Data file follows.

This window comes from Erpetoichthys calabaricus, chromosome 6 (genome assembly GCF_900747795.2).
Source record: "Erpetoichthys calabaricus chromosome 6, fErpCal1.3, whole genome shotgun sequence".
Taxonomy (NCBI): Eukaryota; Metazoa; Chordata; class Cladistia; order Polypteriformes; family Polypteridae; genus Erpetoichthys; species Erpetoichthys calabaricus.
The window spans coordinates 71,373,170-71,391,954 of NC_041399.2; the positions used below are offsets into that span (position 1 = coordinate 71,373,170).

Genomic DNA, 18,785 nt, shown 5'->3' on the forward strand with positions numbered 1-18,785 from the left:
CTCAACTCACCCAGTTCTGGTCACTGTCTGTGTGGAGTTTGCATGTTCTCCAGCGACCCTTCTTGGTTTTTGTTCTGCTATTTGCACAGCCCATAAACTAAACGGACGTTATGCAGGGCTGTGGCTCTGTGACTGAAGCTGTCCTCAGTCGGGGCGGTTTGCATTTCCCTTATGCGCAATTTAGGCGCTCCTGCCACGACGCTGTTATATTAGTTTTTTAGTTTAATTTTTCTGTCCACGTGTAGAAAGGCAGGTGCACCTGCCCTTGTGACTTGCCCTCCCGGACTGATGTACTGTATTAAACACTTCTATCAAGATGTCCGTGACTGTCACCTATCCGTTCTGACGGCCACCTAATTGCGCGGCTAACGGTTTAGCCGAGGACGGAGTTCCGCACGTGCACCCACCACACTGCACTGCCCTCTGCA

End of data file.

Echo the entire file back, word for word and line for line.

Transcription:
This window comes from Erpetoichthys calabaricus, chromosome 6 (genome assembly GCF_900747795.2).
Source record: "Erpetoichthys calabaricus chromosome 6, fErpCal1.3, whole genome shotgun sequence".
Taxonomy (NCBI): Eukaryota; Metazoa; Chordata; class Cladistia; order Polypteriformes; family Polypteridae; genus Erpetoichthys; species Erpetoichthys calabaricus.
The window spans coordinates 71,373,170-71,391,954 of NC_041399.2; the positions used below are offsets into that span (position 1 = coordinate 71,373,170).

Genomic DNA, 18,785 nt, shown 5'->3' on the forward strand with positions numbered 1-18,785 from the left:
CTCAACTCACCCAGTTCTGGTCACTGTCTGTGTGGAGTTTGCATGTTCTCCAGCGACCCTTCTTGGTTTTTGTTCTGCTATTTGCACAGCCCATAAACTAAACGGACGTTATGCAGGGCTGTGGCTCTGTGACTGAAGCTGTCCTCAGTCGGGGCGGTTTGCATTTCCCTTATGCGCAATTTAGGCGCTCCTGCCACGACGCTGTTATATTAGTTTTTTAGTTTAATTTTTCTGTCCACGTGTAGAAAGGCAGGTGCACCTGCCCTTGTGACTTGCCCTCCCGGACTGATGTACTGTATTAAACACTTCTATCAAGATGTCCGTGACTGTCACCTATCCGTTCTGACGGCCACCTAATTGCGCGGCTAACGGTTTAGCCGAGGACGGAGTTCCGCACGTGCACCCACCACACTGCACTGCCCTCTGCA